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Rare clashes erupt between jihadist group, Turkey-backed faction in Syria's Idlib

Clashes erupted between Hayat Tahrir al-Sham and Faylaq al-Sham, affiliated with the Turkish-backed FSA, due to differences over the alleged opening of a commercial crossing with the Syrian government-held areas in the eastern Idlib countryside.
Members of Hayat Tahrir al-Sham attend a graduation for a new batch of fighters in the countryside near the rebel-held northwestern city of Idlib, Syria, Sept. 13, 2022.

Clashes erupted Sept. 29 between Hayat Tahrir al-Sham (HTS) and the Free Syrian Army (FSA)-affiliated National Liberation Front, backed by Turkey, near the town of Sarmin, east of Idlib province in northwest Syria.

The violence broke out after HTS attempted to expel members of Faylaq al-Sham (Sham Legion), who were present at a military post separating the areas of the Syrian government and the opposition.

An officer of the FSA-affiliated Syrian National Army who is based in Idlib told Al-Monitor on condition of anonymity, “HTS dispatched military convoys and besieged a military post for Faylaq al-Sham, near the demarcation lines with the Syrian regime, and asked its members to surrender themselves and their weapons. Clashes then erupted between HTS forces and Faylaq al-Sham fighters who refused to leave their posts.”

The officer said HTS’ move came as part of its plan to open a commercial crossing with the government areas to make financial gains. “HTS fears that Faylaq al-Sham would obstruct this plan. It seeks to show that it has a security and military grip over Idlib entirely,” he added.

Mohammed al-Omar, an Idlib-based journalist close to HTS, told Al-Monitor, “Al-Fatah al-Mubin operations room, which includes HTS and the FSA factions, including Faylaq al-Sham, has been working for the past three months on restructuring the points of contact between the regime forces and HTS’ stronghold. The operations room has dug trenches and tunnels, and opened new posts as part of this restructuring process.”

He said, “All parties are well aware that HTS’ posts are the most fortified while Faylaq al-Sham’s are the least fortified and that its members are incompetent. When the officer in charge of the restructuring process entered Faylaq al-Sham’s posts, he found some members playing the PUBG video game while on duty, which prompted the decision to replace them. However, when Faylaq al-Sham refused to leave, clashes erupted briefly, before they were resolved.”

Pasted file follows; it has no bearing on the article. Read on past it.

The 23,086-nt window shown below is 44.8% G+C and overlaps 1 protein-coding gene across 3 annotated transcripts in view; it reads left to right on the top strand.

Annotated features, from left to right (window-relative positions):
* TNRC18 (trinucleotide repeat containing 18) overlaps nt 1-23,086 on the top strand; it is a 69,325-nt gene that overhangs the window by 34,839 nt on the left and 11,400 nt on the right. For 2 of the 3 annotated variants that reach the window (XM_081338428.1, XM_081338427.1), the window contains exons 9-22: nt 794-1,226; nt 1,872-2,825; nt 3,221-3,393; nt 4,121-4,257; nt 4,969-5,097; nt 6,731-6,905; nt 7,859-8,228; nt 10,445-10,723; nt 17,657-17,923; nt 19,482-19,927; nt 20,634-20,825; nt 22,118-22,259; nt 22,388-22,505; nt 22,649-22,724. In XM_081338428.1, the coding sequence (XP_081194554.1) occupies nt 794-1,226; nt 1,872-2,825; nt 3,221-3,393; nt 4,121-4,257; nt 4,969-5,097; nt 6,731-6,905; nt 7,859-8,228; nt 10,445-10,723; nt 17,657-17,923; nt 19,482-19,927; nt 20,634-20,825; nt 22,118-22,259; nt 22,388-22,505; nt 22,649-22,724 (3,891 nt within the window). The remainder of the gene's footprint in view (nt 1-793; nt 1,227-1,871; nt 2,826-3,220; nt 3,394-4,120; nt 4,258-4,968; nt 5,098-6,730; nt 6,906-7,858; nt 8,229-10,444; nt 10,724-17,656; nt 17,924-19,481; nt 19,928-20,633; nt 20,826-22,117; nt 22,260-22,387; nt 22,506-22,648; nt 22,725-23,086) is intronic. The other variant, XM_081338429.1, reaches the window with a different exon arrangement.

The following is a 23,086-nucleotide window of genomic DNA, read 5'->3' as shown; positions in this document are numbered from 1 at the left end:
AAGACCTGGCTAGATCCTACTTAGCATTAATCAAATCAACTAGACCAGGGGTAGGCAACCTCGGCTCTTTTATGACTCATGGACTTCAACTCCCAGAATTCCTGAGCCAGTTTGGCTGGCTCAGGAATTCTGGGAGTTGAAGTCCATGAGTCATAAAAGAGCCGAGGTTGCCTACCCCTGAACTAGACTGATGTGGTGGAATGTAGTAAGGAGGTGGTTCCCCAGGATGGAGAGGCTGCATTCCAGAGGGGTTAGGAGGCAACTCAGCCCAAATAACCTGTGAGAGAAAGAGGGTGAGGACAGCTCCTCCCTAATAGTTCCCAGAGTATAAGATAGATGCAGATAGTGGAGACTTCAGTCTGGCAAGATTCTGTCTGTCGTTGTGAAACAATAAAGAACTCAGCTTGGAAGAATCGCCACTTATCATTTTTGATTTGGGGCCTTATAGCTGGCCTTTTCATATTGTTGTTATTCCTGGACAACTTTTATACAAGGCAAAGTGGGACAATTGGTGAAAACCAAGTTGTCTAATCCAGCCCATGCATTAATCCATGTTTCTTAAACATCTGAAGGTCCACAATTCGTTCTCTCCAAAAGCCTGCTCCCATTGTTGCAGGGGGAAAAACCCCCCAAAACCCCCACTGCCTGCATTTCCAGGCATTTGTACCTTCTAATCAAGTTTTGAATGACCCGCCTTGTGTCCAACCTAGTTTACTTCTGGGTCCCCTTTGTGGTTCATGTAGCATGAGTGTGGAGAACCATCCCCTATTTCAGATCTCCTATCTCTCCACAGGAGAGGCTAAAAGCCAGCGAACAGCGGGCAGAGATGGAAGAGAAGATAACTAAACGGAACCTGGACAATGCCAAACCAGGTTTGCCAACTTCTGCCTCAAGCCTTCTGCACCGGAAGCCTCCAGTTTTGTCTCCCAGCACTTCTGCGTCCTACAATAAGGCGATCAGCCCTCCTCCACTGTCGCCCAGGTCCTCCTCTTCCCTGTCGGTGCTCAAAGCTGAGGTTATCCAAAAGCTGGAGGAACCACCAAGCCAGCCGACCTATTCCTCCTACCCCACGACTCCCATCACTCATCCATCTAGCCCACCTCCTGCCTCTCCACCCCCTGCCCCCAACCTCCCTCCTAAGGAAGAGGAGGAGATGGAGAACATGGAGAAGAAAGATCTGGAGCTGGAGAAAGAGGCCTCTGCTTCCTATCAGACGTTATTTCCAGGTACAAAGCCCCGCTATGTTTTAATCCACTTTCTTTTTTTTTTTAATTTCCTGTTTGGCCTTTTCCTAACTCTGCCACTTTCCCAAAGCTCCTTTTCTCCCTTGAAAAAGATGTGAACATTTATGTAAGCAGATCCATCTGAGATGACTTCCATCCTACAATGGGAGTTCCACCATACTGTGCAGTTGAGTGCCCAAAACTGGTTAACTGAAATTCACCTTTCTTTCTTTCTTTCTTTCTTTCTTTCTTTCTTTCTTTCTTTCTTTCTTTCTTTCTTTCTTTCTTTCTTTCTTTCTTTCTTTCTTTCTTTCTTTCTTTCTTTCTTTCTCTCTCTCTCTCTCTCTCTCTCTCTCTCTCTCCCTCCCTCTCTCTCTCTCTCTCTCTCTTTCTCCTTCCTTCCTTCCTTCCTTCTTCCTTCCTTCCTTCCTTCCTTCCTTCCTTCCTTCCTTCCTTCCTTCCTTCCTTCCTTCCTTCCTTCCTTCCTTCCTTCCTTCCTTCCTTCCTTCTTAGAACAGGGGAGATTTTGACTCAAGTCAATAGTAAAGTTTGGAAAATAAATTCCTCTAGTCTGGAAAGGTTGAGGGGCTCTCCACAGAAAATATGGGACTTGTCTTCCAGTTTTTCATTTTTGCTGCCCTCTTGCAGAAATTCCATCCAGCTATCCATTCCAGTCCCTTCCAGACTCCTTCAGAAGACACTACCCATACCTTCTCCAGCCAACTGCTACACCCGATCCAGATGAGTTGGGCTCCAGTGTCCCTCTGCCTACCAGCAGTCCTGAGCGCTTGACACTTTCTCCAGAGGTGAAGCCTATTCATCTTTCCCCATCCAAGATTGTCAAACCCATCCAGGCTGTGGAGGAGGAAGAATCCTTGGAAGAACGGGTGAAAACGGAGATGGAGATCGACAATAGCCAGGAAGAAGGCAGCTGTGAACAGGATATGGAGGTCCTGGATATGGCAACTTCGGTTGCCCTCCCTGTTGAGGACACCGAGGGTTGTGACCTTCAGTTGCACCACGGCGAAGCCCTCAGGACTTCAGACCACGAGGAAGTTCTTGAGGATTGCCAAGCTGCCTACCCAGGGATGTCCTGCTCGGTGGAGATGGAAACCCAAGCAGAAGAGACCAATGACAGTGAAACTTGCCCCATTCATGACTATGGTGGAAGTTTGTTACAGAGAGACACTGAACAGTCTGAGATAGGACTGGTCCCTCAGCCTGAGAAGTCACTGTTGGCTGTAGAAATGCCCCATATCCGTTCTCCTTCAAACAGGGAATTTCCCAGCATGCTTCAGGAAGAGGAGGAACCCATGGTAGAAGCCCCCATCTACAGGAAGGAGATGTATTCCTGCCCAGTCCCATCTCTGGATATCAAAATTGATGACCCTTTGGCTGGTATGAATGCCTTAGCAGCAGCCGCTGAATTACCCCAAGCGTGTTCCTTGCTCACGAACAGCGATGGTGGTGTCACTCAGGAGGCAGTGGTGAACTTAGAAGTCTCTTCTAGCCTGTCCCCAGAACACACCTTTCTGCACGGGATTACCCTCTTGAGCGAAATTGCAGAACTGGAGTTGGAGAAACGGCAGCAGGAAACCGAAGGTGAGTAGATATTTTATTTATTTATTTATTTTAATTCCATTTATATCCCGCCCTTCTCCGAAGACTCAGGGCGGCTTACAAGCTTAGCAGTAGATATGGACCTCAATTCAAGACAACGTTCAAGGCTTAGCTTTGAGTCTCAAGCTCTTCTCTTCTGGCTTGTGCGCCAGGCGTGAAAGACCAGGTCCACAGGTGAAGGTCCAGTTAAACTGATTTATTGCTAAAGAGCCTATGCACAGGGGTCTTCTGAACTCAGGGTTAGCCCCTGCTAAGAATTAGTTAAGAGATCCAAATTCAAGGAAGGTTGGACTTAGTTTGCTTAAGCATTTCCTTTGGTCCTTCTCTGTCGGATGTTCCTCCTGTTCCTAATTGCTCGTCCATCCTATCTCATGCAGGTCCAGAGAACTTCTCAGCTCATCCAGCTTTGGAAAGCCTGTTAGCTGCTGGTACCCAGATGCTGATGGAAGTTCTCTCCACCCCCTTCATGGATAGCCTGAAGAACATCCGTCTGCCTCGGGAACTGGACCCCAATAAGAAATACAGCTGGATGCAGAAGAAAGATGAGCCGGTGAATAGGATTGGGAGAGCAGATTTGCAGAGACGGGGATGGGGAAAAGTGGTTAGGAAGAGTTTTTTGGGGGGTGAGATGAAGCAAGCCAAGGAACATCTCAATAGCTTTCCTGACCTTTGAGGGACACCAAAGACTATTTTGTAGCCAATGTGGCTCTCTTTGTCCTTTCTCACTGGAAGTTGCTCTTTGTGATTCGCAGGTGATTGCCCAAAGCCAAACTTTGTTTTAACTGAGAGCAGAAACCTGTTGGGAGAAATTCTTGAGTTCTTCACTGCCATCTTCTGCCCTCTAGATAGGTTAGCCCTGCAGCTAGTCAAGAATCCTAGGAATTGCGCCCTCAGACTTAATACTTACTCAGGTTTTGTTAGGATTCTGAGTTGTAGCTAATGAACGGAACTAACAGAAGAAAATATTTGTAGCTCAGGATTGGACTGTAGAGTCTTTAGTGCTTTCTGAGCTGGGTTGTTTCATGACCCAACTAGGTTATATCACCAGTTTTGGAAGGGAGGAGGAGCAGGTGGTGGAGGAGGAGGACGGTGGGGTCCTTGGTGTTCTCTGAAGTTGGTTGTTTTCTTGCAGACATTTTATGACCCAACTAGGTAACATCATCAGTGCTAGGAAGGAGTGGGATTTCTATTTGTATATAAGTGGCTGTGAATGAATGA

Omar denied the claims that HTS seeks to open a commercial crossing with the Syrian government.

Mohannad Darwish, an Idlib-based journalist, told Al-Monitor, “Faylaq al-Sham has adopted a policy of zero problems, which is why it avoided any clashes with HTS in the past years. It is the only one that did not fight with HTS, and it seems the recent violence was an exception."

He said, “HTS intends to open a crossing with the Syrian regime to allow trade exchanges between its Salvation Government and the regime to make financial gains. I don’t think that HTS wants to expel Faylaq al-Sham from Idlib, but it will certainly not allow it to not follow the general policy it developed for the area.”

He noted, “Faylaq al-Sham is a strong ally of Turkey, and at the same time HTS needs such a faction in Idlib to serve as a link with the Turks on the one hand, and to bear military burdens on the other, because Faylaq al-Sham obtains Turkish military support. Also, very large parts of the fronts in Idlib are under the control of Faylaq al-Sham and its fighters are deployed there.”

It seems HTS is adopting the carrot and stick policy when it comes to dealing with Faylaq al-Sham, since it needs its presence while at the same time fearing it. At times, HTS gets tough with Faylaq al-Sham while at other times, it goes easy on it because the faction serves as a channel of communication for HTS with Turkey and Qatar. 

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